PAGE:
Researchers from Okayama University have developed a method to treat the congenital heart defect known as hypoplastic left heart syndrome [HLHS] by utilizing a specialized cardiac stem cell. In a Phase I clinical trial conducted on children suffering from HLHS, the scientists concluded that, because the young stem cells in children are more abundant and self-renewing than those in adults, intracoronary injection of stem cells is a safe and feasible approach to treating the condition. Continue reading
A team of researchers led by Professor Andrew Lotery at Southampton General Hospital have discovered a source of retinal stem cells on the surface of the eye. If scientists can harvest these readily accessible stem cells, convert them to light-sensitive cells, and then transplant them back into the eye, the cells could provide new treatments for age-related macular degeneration [AMD].
Currently, AMD is the leading cause for blindness in patients over the age of 50, and there is no known cure. However, the discovery of stem cells on the retina could facilitate a new method for scientists to replenish the light-sensitive cells in a patient’s eyes without the risk of rejection by the immune system, presenting a new potential treatment for the disease.
Although AMD tends to affect patients later on in life, the higher regenerative abilities of younger stem cells are preferable over older ones for medical therapies. One way to assure access to the enhanced regenerative abilities of your own stem cells is to preserve them while they are still young, so that they can be used later in life in emerging regenerative therapies. Today, preserving your own stem cells, also known as autologous stem cells, is simple and affordable for families. To learn how you can preserve your own valuable stem cells through non-invasive and effective methods, please visit StemSave or call 877-783-6728 (877-StemSave) today.
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In a recent study conducted by the University Of Texas Southwestern Medical Center, scientists have discovered a rare line of stem cells involved in regulating spermatogenesis [the production of sperm cells]. Furthermore, these stem cells are resistant to chemotherapy and radiotherapy, which are toxic to the male germline and common causes for male infertility. Continue reading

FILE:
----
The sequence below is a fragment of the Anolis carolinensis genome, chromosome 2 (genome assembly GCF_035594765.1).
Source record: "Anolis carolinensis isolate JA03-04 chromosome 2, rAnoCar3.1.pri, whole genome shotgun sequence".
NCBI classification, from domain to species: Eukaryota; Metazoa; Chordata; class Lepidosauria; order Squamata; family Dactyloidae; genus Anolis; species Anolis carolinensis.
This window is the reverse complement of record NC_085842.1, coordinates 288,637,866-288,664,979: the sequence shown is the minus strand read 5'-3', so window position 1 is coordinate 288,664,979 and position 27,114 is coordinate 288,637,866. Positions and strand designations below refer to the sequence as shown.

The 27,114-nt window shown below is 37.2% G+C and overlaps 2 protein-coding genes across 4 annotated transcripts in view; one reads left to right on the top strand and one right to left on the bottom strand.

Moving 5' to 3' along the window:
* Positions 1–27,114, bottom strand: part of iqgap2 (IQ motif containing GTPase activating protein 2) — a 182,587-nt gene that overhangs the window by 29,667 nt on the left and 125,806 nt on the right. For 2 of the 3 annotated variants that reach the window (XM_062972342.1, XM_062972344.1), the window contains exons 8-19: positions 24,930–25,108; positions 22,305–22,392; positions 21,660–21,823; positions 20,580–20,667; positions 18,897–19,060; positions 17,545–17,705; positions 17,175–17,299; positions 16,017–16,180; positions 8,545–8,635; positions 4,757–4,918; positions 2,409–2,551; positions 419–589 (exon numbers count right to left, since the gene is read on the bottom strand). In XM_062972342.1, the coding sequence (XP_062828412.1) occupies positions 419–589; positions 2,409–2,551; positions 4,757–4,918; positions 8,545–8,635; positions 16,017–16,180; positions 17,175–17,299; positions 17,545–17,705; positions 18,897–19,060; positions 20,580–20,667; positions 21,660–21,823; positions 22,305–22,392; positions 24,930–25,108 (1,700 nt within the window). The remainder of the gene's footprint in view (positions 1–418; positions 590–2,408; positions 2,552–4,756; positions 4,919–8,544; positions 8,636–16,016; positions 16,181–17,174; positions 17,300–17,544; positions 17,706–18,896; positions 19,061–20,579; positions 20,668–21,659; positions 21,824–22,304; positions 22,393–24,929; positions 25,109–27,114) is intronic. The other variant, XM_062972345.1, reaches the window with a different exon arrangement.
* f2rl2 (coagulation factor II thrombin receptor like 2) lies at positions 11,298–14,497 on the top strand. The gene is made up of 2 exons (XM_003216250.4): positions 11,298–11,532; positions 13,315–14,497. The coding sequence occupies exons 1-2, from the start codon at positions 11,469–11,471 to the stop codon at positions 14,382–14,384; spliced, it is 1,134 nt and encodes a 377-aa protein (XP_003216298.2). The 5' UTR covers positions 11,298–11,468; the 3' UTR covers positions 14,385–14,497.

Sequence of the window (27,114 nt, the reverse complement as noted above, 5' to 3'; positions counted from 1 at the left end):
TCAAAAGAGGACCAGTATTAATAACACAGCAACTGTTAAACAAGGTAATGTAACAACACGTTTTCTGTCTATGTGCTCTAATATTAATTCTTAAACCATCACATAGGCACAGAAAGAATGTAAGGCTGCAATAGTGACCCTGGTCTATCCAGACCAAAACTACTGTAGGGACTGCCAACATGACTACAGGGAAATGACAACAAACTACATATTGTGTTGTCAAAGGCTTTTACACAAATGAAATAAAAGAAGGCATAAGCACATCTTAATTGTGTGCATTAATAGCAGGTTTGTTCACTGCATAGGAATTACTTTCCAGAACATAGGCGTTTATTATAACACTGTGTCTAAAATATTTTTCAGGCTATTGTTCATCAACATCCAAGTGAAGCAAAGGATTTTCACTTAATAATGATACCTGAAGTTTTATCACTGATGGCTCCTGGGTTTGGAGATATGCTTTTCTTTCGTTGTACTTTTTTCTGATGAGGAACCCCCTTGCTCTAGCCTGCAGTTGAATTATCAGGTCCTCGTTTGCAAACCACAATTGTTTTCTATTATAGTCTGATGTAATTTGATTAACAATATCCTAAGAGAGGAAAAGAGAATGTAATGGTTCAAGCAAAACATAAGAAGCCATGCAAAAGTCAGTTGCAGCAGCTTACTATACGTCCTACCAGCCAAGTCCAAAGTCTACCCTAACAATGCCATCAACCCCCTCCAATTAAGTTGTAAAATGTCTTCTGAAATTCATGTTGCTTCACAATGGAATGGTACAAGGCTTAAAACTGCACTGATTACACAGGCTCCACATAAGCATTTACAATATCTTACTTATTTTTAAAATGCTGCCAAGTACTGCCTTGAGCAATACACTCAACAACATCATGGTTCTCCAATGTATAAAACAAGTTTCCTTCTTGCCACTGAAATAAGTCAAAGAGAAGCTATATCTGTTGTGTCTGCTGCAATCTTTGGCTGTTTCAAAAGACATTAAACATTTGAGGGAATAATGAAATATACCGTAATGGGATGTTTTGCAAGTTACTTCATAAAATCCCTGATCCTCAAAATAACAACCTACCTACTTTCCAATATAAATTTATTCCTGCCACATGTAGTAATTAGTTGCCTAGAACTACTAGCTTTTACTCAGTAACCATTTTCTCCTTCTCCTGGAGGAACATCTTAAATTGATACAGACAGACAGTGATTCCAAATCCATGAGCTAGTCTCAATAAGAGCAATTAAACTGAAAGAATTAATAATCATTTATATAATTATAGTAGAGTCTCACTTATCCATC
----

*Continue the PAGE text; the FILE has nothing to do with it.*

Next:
Scientists have utilized stem cells to engineer an esophagus without exogenous growth factors.
Researchers from the Saban Research Institute of Children’s Hospital Los Angeles have grown esophageal tissue in vivo (in the body) from stem cells without the use of exogenous growth factors. In an animal model, the scientists transplanted stem cells, as well as a simple biodegradable scaffold, and relied on the stem cells’ ability to migrate towards the tissue in need of repair. The cells then differentiated into the epithelial, muscle, and nerve cells to develop a healthy esophagus. Continue reading
Researchers from the Indiana University School of Medicine have developed a potential therapy for peripheral artery disease by transplanting autologous [the patient’s own] stem cells. In an animal model, the transplanted stem cells differentiated into new blood vessels, which then restored blood flow to damaged tissues in the body. Continue reading
Scientists led by Dr. Craig Mello of The University of Massachusetts have developed a genetic tool – CRISPR [clustered regularly interspaced short palindromic repeats] – to revolutionize the way stem cells are applied to treat genetic diseases, such as sickle cell or thalassemia. CRISPR aims to expedite and improve upon the process of translational genomics, in which the patient’s stem cells are extracted, altered to repair the damaged gene, and then transplanted back to the patient. Continue reading
A research group led by Dr. Igor Slukvin, MD PHD, from University of Wisconsin-Madison has identified two transcription factors responsible for the differentiation of stem cells into numerous types of white and red blood cells. The team made use of messenger RNA to overexpress the two transcription factors, which allowed them to generate 30 million blood cells for every million stem cells, without the use of a virus or altering the genetic structure of the blood. Continue reading
Gene therapies utilizing stem cells are being developed that may lead to a cure for several genetic diseases. Currently, two clinical trials were announced to treat Cerebral Adrenoleukodystrophy (CCALD) and betathalassemia/sickle cell disease.